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Royal gaming counter (II)




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The term 'new' is clearly a misnomer but this article is about an armorial gaming counter which had baffled me previously when I had attempted to research its original owner; when I came back to it recently a very pleasant surprise was in store.

The counter itself is of very good quality and has a 'drilled' border dating it to around 1810; it has subsidiary borders including point-in-point. It has very well-drawn European-style flowers to the sides and to the reverse a quality character scene with extremely fine back-hatching - another sign of high quality- in a roundel. The counter of course is in a very uncommon octagonal shape; the mother-of-pearl is very bright and dense. So all-in-all a very interesting counter so far.

The crown is the first indiacation of something exceptional. One often sees coronets on armorial gaming counters; the detail and shape are very closely defined to correspond to the different hierarchical levels of the aristocracy: Baron, Earl, Duke etc.. But a crown is a different matter; it relates to a member of the Royal Family. And this is a crown: it is the crown of the Prince of Wales ( see pictures 4 and 5 taken from 'A Dictionary of Heraldry' C. N. Elvin). One of the very few other known examples of a crown on counters was the set made for the Queen of England, Queen Charlotte, wife of George III. But the monogram CPW on this counter baffled me: surely a member of the Royal family would not wish to be associated with a lengthy monogram much more likely to have been chosen by a member of the lower orders of the aristocracy?! But here again Queen Charlotte used the monogram - albeit shorter- CR  for Charlotte Regina (Queen).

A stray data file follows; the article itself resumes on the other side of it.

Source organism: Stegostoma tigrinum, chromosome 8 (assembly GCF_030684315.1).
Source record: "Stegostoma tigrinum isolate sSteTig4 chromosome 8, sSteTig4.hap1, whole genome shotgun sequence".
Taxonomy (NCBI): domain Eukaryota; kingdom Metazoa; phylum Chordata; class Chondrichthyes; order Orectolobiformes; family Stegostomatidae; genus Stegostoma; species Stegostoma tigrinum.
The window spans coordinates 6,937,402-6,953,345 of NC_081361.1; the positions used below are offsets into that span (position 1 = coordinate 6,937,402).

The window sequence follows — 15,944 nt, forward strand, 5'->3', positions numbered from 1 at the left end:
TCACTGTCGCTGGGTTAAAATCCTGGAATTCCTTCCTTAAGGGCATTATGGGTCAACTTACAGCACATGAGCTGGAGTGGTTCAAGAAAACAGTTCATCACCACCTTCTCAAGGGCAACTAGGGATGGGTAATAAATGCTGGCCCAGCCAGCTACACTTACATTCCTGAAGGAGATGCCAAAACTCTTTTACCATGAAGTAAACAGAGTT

So the evidence suggested that this special counter was made in around 1810 for the Prince -or Princess?- of Wales. Given the monogram there would appear to be only one explanation: the counter was made for Caroline of Brunswick, Princess of Wales (1768-1821) wife of George Prince of Wales, the eldest son of the king, George III; with the increasing illness of his father (i.e. the 'madness of King George') the Prince of Wales became Prince Regent and later (1820) King George IV.

This marriage was not, to say the least, a happy one. George Frederick Augustus, Prince of Wales indulged in a lavish and extravagant lifestyle. He accumulated huge debts despite his allowance and his father refused to bale him out. There was even the threat of withdrawal of his allowance unless he settled down and married (he had already married  Mrs. Fitzherbert against to his father's wishes and contrary to the law of the land relating to the Royal family marrying Catholics) but he eventually agreed to have his previous marriage annulled and to marry his cousin, Caroline of Brunswick. The marriage produced a daughter, Princess Charlotte but almost immediately the couple separated and lived entirely separate lives. Both are reputed to have had numerous affairs. Such was their antipathy, that Caroline decided to attend her husband's coronation in Westminster Abbey despite not being invited: she was barred from entering and died suddenly soon after, claiming that she had been poisoned.

What a story! And once more we see a glimpse of the wealth of historical interest that lies hidden in many armorial gaming counters.

 


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